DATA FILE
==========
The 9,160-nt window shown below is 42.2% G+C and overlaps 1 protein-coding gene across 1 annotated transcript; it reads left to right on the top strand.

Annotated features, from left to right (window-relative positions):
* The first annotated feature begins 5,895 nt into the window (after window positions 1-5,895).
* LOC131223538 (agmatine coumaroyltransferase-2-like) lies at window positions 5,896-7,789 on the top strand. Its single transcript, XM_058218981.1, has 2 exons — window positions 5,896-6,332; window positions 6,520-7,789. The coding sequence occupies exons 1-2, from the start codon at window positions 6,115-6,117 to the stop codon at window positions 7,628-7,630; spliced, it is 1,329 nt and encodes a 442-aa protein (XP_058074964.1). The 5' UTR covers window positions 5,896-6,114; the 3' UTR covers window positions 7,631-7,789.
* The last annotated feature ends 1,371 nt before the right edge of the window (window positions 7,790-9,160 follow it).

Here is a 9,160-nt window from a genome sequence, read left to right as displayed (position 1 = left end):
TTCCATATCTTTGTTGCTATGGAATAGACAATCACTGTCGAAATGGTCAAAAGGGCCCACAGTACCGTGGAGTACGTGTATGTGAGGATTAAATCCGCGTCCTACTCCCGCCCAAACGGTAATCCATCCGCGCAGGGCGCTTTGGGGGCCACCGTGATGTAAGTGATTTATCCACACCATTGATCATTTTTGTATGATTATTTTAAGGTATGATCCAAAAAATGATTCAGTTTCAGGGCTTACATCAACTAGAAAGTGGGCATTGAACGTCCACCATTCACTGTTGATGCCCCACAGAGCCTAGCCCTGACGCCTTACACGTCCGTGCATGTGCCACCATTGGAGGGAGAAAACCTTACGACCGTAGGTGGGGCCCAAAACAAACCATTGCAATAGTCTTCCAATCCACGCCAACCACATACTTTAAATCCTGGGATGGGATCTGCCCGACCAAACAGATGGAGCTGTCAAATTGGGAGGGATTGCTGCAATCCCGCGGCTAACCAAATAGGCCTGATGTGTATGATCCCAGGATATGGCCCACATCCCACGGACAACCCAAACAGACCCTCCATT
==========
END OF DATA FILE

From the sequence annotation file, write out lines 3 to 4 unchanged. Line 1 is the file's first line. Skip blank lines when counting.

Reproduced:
* The first annotated feature begins 5,895 nt into the window (after window positions 1-5,895).
* LOC131223538 (agmatine coumaroyltransferase-2-like) lies at window positions 5,896-7,789 on the top strand. Its single transcript, XM_058218981.1, has 2 exons — window positions 5,896-6,332; window positions 6,520-7,789. The coding sequence occupies exons 1-2, from the start codon at window positions 6,115-6,117 to the stop codon at window positions 7,628-7,630; spliced, it is 1,329 nt and encodes a 442-aa protein (XP_058074964.1). The 5' UTR covers window positions 5,896-6,114; the 3' UTR covers window positions 7,631-7,789.